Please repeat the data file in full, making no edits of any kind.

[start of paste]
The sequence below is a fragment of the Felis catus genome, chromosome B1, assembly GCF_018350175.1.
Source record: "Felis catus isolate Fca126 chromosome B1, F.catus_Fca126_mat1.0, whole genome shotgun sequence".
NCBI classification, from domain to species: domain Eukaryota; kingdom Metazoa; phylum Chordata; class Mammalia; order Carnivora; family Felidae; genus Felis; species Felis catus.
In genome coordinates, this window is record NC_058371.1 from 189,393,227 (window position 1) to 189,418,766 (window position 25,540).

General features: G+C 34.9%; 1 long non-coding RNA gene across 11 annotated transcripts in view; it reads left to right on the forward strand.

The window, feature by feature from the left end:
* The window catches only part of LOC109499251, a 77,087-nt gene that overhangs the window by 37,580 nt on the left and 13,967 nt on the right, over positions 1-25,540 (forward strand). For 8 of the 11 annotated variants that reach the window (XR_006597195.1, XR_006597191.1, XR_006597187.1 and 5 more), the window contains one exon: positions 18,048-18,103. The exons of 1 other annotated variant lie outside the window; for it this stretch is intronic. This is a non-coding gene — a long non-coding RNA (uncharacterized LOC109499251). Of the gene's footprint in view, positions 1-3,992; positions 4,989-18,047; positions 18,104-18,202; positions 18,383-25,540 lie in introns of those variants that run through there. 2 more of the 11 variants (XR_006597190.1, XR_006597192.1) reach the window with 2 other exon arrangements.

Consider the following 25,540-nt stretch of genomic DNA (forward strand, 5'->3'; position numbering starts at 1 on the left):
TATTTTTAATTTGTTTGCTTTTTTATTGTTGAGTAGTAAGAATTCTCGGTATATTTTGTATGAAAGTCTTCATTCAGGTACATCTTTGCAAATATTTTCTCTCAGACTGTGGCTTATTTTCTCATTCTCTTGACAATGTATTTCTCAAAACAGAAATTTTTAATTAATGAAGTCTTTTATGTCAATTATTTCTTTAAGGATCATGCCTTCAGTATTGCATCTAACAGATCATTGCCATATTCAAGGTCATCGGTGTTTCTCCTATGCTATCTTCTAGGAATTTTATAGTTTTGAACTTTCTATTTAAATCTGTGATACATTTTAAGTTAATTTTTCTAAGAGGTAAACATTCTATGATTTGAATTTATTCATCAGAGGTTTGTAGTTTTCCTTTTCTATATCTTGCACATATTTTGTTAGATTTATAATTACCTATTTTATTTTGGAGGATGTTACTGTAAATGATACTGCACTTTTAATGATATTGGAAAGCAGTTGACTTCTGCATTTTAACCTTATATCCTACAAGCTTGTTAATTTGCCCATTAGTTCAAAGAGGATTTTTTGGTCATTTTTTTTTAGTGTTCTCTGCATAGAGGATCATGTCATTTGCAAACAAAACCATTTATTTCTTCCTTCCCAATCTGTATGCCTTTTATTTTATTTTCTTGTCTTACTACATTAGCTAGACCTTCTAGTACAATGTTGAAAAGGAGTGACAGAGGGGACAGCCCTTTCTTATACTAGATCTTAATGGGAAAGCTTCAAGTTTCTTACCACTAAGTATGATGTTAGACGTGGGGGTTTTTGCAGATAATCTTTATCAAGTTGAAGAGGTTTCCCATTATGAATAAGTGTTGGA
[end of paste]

The sequence below is a fragment of the Felis catus genome, chromosome B1, assembly GCF_018350175.1.
Source record: "Felis catus isolate Fca126 chromosome B1, F.catus_Fca126_mat1.0, whole genome shotgun sequence".
NCBI classification, from domain to species: domain Eukaryota; kingdom Metazoa; phylum Chordata; class Mammalia; order Carnivora; family Felidae; genus Felis; species Felis catus.
In genome coordinates, this window is record NC_058371.1 from 189,393,227 (window position 1) to 189,418,766 (window position 25,540).

General features: G+C 34.9%; 1 long non-coding RNA gene across 11 annotated transcripts in view; it reads left to right on the forward strand.

The window, feature by feature from the left end:
* The window catches only part of LOC109499251, a 77,087-nt gene that overhangs the window by 37,580 nt on the left and 13,967 nt on the right, over positions 1-25,540 (forward strand). For 8 of the 11 annotated variants that reach the window (XR_006597195.1, XR_006597191.1, XR_006597187.1 and 5 more), the window contains one exon: positions 18,048-18,103. The exons of 1 other annotated variant lie outside the window; for it this stretch is intronic. This is a non-coding gene — a long non-coding RNA (uncharacterized LOC109499251). Of the gene's footprint in view, positions 1-3,992; positions 4,989-18,047; positions 18,104-18,202; positions 18,383-25,540 lie in introns of those variants that run through there. 2 more of the 11 variants (XR_006597190.1, XR_006597192.1) reach the window with 2 other exon arrangements.

Consider the following 25,540-nt stretch of genomic DNA (forward strand, 5'->3'; position numbering starts at 1 on the left):
TATTTTTAATTTGTTTGCTTTTTTATTGTTGAGTAGTAAGAATTCTCGGTATATTTTGTATGAAAGTCTTCATTCAGGTACATCTTTGCAAATATTTTCTCTCAGACTGTGGCTTATTTTCTCATTCTCTTGACAATGTATTTCTCAAAACAGAAATTTTTAATTAATGAAGTCTTTTATGTCAATTATTTCTTTAAGGATCATGCCTTCAGTATTGCATCTAACAGATCATTGCCATATTCAAGGTCATCGGTGTTTCTCCTATGCTATCTTCTAGGAATTTTATAGTTTTGAACTTTCTATTTAAATCTGTGATACATTTTAAGTTAATTTTTCTAAGAGGTAAACATTCTATGATTTGAATTTATTCATCAGAGGTTTGTAGTTTTCCTTTTCTATATCTTGCACATATTTTGTTAGATTTATAATTACCTATTTTATTTTGGAGGATGTTACTGTAAATGATACTGCACTTTTAATGATATTGGAAAGCAGTTGACTTCTGCATTTTAACCTTATATCCTACAAGCTTGTTAATTTGCCCATTAGTTCAAAGAGGATTTTTTGGTCATTTTTTTTTAGTGTTCTCTGCATAGAGGATCATGTCATTTGCAAACAAAACCATTTATTTCTTCCTTCCCAATCTGTATGCCTTTTATTTTATTTTCTTGTCTTACTACATTAGCTAGACCTTCTAGTACAATGTTGAAAAGGAGTGACAGAGGGGACAGCCCTTTCTTATACTAGATCTTAATGGGAAAGCTTCAAGTTTCTTACCACTAAGTATGATGTTAGACGTGGGGGTTTTTGCAGATAATCTTTATCAAGTTGAAGAGGTTTCCCATTATGAATAAGTGTTGGA